New Danish Dogme films were produced in 2001 and 2002, Åke Sandgren’s magicrealist fable Truly Human, Ole Christian Madsen’s powerful drama A Love Story, and Susanne Bier's tragic drama of destiny Love You Forever (2002), which together with Annette K. Olesen’s Minor Mishaps (2002) and Jesper W. Nielsen’s Okay (2002) confirmed the tendency towards films of intense, everyday realism.

Per Fly has commenced his planned trilogy about the three classes in society with the acclaimed The Bench (2000) about the lower classes, and The Inheritance (2003) about the upper classes. More Danish and foreign Dogme films are being made, proving that lowbudget films from small countries can sometimes compete with the big American budgets.

At the same time, the new generation is also in the process of producing bigbudget Englishlanguage films. Among these are Nicolas Winding Refn's psychological thriller Fear X (2003), Thomas Vinterberg's ambitious futuristic fable It's All About Love (2003) and Lone Scherfig's dramatic comedy Wilbur Wants to Kill Himself (2002).

Much of the careers of the directors Bille August (left) and Gabriel Axel have taken place abroad, in the cace of Axel mainly in France, while August has worked in for instance Sweden and the USA. Photo from Cannes 1999. Scanpix Nordfoto/Jørgen Jessen.

Animation and the Danish Children’s Film

TraditionDenmark is also known for its films for children. Early classics include the cartoon The Tinder Box (1946) by Svend Methling and Astrid Henning Jensen’s short film Palle Alone in the World (1949). In 1971, Jannik Hastrup and Flemming Quist Møller produced the imaginative, topical cartoon Benny’s Bath Tub.

The younger generation has renewed the genre, for instance Aage Rais in Anton (1996), Jesper W. Nielsen in Adults Only (1998) and Lone Scherfig in When Mummy Returns (1998), all of which mix intimate mate realism and fantasy. More genretypical films for children include Peter Flinth’s fairytale The Eye of the Eagle (1997). Since the 1980s, animation film has experienced a renaissance and internationalisation, for instance with Jannik Hastrup and Flemming Quist Møller’s The Monkeys and the Secret Weapon (1995) and Flemming Quist Møller and Stefan Fjeldmark’s The Jungle Beast (1993).

Witch film like The Word (1955) the director Carl Th. Dreyer is regarded as one of the alltime greatest marsters of Danish cinema. Photo: Det Danske Filminstitut/Billed- og Plakatarkivet.

Silent Film

In 1906, Ole Olsen founded Denmark’s first filmproducing company, Nordisk Film. The company, which still exists to this day, was soon followed by others. The first big Nordisk Film success was The Lion Hunt (1907). The company Kosmorama introduced the erotic melodrama with Urban Gad’s The Abyss (1910), which launched the great Danish silent film star Asta Nielsen and formed the basis of the golden age of Danish silent film.

Benjamin Christensen started his career with successes such as The Mysterious X or Sealed Orders (1914) and Blind Justice (1916) before producing the silent film masterpiece The Witch in 1922. Carl Th. Dreyer made his breakthrough as an international auteur with films such as The President (1919), Leaves from Satan’s Book (1921) and The Master of the House (1925), which led to his Frenchproduced masterpiece The Passion of Joan of Arc (1928).

Another solid success was created by Lau Lauritzen Senior and Palladium with the series of farces starring the comedy couple Fyrtaarnet og Bivognen (Long and Short), Carl Schenstrøm and Harald Madsen.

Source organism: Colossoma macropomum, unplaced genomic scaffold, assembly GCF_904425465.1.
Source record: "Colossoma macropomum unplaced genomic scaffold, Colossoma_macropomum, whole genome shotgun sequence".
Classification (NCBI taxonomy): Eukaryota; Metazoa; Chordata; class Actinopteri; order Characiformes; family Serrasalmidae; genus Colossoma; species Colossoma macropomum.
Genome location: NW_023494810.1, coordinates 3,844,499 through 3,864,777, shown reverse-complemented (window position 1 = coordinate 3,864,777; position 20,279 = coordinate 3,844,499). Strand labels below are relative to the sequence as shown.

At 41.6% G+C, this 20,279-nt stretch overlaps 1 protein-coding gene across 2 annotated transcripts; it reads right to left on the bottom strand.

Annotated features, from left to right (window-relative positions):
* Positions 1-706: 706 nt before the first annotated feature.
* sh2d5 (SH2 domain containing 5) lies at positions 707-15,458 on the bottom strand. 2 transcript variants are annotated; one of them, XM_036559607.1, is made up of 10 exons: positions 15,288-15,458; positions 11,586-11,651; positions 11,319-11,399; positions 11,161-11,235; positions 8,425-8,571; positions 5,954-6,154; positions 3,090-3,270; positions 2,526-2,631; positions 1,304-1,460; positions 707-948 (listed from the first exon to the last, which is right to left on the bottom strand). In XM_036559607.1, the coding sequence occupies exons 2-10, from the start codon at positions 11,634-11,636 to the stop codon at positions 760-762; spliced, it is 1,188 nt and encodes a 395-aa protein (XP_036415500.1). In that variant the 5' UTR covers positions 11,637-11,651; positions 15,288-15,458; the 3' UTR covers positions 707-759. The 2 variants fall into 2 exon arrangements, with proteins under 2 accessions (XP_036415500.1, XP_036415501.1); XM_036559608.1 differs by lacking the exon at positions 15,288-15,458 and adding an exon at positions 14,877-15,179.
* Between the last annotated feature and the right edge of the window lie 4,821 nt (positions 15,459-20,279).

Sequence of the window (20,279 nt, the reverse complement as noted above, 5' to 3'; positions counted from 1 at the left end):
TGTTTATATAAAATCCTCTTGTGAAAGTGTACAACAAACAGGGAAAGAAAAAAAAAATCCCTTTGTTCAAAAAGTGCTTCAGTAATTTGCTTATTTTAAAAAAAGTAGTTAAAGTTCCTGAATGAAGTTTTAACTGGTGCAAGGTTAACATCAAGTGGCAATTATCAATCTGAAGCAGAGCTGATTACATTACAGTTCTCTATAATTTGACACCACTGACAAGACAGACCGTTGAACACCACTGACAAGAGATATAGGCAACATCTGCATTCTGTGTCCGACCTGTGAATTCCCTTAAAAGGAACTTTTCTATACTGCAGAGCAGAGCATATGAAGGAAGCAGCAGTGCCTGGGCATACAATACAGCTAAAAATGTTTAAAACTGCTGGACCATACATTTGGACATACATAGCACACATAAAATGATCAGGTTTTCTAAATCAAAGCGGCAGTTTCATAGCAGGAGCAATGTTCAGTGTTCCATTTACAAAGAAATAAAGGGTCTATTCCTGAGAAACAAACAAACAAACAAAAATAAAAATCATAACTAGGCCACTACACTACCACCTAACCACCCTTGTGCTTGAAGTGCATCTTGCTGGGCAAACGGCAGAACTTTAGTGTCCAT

Denmarks most discussed film project in recent years is the Dogme concept. The photo from 1999 shows the directors of the first four Dogme films. from the left Thomas Winterberg, Søren Kragh-Jacobsen, Lars von Trier and Kristian Levring.
Photo: Scanpix Nordfoto/Rolf Konow.

Sound Films and the Popular Breakthrough of the 1930s

In 1929, Nordisk Film Kompani was reestablished as a sound film company. The first entirely Danish sound film was The Vicar of Vejlby (1931), directed by George Schneevoigt. The film reinforced Nordisk Film’s dominance of the Danish market. Otherwise, the 1930s were dominated by light comedies, which made cinema the Danes’ favourite entertainment medium. Schneevoigt produced several of the big Danish comedy successes of the 1930s. Nordisk Film’s other big name in the 1930s, Emanuel Gregers, is mainly remembered for his modern comedy of mistaken identity, Mille, Marie and Me (1937).

Danish Cinema during the Occupation

The German occupation of Denmark 1940-1945 provided favourable conditions for Danish cinema, which achieved a special national status and became extremely popular. While 77 Danish feature films were produced in 1930-1939, the figure for 1940-1949 was 134, including 92 during the Occupation. It became possible to make more serious art films alongside the popular genres. Film versions of literary works continued with for instance Svend Methling’s Summer Joys (1940), while Bodil Ipsen with Black Tie (1942) and Melody of Murder (1944) produced a romantic comedy and a psychological thriller of international standard. With the episodic Eight Chords (1944), Johan Jacobsen produced one of the most stylish films of the period.

However, the greatest Danish film from the Occupation is Carl Th. Dreyer’s masterpiece The Day of Wrath (1943), his first feature film for 11 years. Set in the 17th century, it concerns the oppression of sensuality and love in a disaffecting society. After the Occupation, Dreyer was to make only two more Danish films, The Word (1955) about the power of faith and love in a West Jutland parish, and the psychological love drama Gertrud (1964).

The Post-War Film Culture - the Popular and the Artistic

In 1945, Johan Jacobsen produced The Invisible Army and Bodil Ipsen and Lau Lauritzen Junior The Red Meadows, which with realism and melodramatic pathos sought to portray the Resistance Movement and the Occupation. Johan Jacobsen’s A Stranger Knocks (1959) entered the debate about the Occupation and its aftermath in a much more critical way.

The realistic line from the 1940s continued with Bjarne Henning-Jensen’s convincing film of Martin Andersen Nexø’s Ditte, Child of Man (1946), Johan Jacobsen’s The Soldier and Jenny (1947), Ole Palsbo’s Take What you Want (1947) and Lau Lauritzen Junior’s and Bodil Ipsen’s portrayal of an alcoholic in Café Paradis (1950). In the 1950s youth became a subject of public debate. Many films, such as Palle Kjærulff-Schmidt’s Dregs (1957), portray the problems of young people in a socialrealist and pessimistic style.